"I'm just going to come out from around the bar." Adjusting her apron carefully over her black trousers and black sweater, Cass emerged from behind the bar, ducking under the opening rather than lifting the partition. She moved slowly so as not to alarm him until she was standing directly in front of him.
"How do you want me to prove it?"
"Tell me her name."
"I don't know her name."
"You're supposed to. You're supposed to know her name or the first letter or something. Like they do on TV."
Cass shook her head. "Maybe if you put the gun down. You're scaring these people."
"I don't care," he whispered. He ran his free hand over his scruffy face, then rubbed one of his eyes with his fist. "I need to talk to her, and he told me that you could make that happen, but I want proof."
Cass closed her eyes and tried to concentrate. The white room started to take shape in her mind, and as soon as it did, the door flew open, slamming back against the white wall. A stinging sensation lanced her brain as the rush of energy hit her. When she opened her eyes, a woman stood on the other side of the door. She was younger. Dark and pretty and dressed in a silk purple teddy. She cried as she spoke.
Cass focused her attention on the desperate man in front of her as she listened to the voice in her head.
"She bought a purple teddy," Cass relayed. "Your birthday was last month, wasn't it? The tenth?"
His hand clenched more tightly around the gun and he wet his lips. He nodded. "Yes. It was a Monday."
"She wanted to surprise you. Shock you a little, I think. But every time she put it on, she always took it off right after. She thought it made her hips look fat. She was very self-conscious."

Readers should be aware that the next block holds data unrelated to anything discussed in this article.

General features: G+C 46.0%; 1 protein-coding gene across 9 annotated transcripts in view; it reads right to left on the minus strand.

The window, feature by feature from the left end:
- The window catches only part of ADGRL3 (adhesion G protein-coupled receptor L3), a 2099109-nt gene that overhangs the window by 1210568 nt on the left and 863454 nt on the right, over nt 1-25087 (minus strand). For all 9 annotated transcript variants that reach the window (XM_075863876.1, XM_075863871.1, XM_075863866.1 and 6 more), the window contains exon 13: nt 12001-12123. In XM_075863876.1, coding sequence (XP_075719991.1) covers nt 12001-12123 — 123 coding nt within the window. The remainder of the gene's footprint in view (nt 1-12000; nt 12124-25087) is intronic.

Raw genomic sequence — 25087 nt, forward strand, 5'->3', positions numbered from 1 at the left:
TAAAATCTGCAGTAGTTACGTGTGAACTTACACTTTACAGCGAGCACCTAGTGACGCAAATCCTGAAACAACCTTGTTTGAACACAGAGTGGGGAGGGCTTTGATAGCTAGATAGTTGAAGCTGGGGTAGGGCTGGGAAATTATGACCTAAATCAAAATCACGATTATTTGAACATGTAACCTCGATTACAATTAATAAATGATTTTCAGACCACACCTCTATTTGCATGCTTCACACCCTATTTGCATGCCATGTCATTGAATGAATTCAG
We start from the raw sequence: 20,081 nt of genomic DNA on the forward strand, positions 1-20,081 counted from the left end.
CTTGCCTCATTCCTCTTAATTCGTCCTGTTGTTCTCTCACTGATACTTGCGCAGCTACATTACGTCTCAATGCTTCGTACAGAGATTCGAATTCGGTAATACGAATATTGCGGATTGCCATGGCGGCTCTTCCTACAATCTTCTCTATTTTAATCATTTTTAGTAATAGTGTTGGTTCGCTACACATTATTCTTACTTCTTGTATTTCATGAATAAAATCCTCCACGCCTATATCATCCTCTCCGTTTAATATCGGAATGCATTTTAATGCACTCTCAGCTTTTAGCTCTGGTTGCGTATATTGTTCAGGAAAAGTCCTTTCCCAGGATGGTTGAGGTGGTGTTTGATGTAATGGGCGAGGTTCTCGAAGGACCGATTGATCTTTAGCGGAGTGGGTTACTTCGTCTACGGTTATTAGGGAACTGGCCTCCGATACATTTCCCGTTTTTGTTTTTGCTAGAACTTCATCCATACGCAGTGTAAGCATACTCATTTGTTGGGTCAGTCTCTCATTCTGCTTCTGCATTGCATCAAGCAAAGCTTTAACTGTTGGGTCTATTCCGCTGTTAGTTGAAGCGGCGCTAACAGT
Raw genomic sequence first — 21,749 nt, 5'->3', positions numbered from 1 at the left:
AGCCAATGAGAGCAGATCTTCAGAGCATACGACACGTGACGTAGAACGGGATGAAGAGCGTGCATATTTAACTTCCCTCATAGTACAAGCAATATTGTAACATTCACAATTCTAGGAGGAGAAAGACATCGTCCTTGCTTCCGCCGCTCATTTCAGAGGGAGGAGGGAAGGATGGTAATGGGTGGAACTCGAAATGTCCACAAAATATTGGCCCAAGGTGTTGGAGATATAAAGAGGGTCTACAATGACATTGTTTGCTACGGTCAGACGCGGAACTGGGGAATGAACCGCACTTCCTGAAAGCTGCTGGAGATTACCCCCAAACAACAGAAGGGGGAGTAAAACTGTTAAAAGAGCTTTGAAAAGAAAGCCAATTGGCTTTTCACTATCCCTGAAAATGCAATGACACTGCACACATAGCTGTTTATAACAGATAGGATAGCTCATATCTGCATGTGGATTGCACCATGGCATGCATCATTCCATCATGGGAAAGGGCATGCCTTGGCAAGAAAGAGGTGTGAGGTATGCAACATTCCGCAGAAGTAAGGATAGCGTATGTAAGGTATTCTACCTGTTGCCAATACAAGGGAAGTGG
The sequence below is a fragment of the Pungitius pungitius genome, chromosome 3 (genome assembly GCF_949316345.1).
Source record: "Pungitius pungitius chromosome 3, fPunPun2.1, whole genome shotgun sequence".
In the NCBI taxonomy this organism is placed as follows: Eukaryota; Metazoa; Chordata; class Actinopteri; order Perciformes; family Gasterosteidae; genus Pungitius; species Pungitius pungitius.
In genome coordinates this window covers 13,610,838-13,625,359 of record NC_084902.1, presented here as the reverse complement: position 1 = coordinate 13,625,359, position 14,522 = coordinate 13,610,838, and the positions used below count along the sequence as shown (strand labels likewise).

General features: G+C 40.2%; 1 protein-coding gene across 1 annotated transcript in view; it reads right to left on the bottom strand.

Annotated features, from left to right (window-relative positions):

His lips wobbled into a distracted smile. "She hated her hips."
"I know," Cass said gently. "She wants you to put the gun down, Jess."
"How do you know my name?"
"She told me."
"She can't," he whimpered. "She can't talk anymore."
"Yes, she can," Cass countered softly as she moved a step closer toward him. The gun practically touched her nose. "And she wants you to give me the gun. She says it's for the best."
"Don't..." Jess muttered.
The man in the chair started to move again, and his actions startled Jess. Predictably, Jess panicked at the sudden movement and in retaliation pushed the end of the revolver against the center of Cass's forehead.
"Don't move, man—I'll kill her. You don't know. I'll do it. I have nothing to live for. Nothing."
Cass shuddered at the feel of the cold steel pressed between her eyes. Trembling slightly, she still managed to lift her hand to signal to Large Latte Light Foam to stay back.
"It's okay. Sit down." She turned her head and felt the tip of the gun graze her brow as she made eye contact with the wannabe hero. He was shaking, and she could see that he wanted to act. Not that it would have been an easy task considering he still held a book in one hand and a coffee mug in the other.
Mentally, she commended him for the effort. However, if he moved, she had no doubt she would be dead before he overtook Jess. Cass wasn't overly concerned about the prospect, but she knew it didn't have to end this way.
"You're not going to kill me, Jess," she told him, turning back slowly so that she once again made eye contact. "You're going to give me the gun. She wants me to remind you about what you said on your wedding day. You said you would never hurt her. You said you wouldn't hurt a bug if that's what she wanted. That's how much you loved her. She doesn't want you to hurt me."